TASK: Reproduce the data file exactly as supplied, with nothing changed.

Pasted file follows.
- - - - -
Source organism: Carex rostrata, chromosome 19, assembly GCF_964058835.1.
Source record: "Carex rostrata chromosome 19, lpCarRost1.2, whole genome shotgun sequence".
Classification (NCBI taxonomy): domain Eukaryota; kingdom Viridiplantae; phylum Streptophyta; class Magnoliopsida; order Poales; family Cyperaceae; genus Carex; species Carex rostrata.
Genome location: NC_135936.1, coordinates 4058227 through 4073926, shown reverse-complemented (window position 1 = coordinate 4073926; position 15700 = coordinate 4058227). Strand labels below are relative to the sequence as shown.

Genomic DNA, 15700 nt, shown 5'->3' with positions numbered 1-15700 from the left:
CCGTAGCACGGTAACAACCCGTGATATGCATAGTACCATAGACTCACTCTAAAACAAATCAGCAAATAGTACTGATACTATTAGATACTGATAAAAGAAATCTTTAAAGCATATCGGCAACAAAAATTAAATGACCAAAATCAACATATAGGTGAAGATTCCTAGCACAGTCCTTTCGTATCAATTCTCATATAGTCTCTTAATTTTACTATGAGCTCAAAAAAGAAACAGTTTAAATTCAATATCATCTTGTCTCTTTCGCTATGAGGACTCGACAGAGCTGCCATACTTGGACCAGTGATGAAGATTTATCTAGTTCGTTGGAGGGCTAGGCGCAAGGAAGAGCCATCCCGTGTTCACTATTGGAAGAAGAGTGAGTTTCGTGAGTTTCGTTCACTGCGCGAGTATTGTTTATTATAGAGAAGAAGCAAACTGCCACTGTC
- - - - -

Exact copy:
Source organism: Carex rostrata, chromosome 19, assembly GCF_964058835.1.
Source record: "Carex rostrata chromosome 19, lpCarRost1.2, whole genome shotgun sequence".
Classification (NCBI taxonomy): domain Eukaryota; kingdom Viridiplantae; phylum Streptophyta; class Magnoliopsida; order Poales; family Cyperaceae; genus Carex; species Carex rostrata.
Genome location: NC_135936.1, coordinates 4058227 through 4073926, shown reverse-complemented (window position 1 = coordinate 4073926; position 15700 = coordinate 4058227). Strand labels below are relative to the sequence as shown.

Genomic DNA, 15700 nt, shown 5'->3' with positions numbered 1-15700 from the left:
CCGTAGCACGGTAACAACCCGTGATATGCATAGTACCATAGACTCACTCTAAAACAAATCAGCAAATAGTACTGATACTATTAGATACTGATAAAAGAAATCTTTAAAGCATATCGGCAACAAAAATTAAATGACCAAAATCAACATATAGGTGAAGATTCCTAGCACAGTCCTTTCGTATCAATTCTCATATAGTCTCTTAATTTTACTATGAGCTCAAAAAAGAAACAGTTTAAATTCAATATCATCTTGTCTCTTTCGCTATGAGGACTCGACAGAGCTGCCATACTTGGACCAGTGATGAAGATTTATCTAGTTCGTTGGAGGGCTAGGCGCAAGGAAGAGCCATCCCGTGTTCACTATTGGAAGAAGAGTGAGTTTCGTGAGTTTCGTTCACTGCGCGAGTATTGTTTATTATAGAGAAGAAGCAAACTGCCACTGTC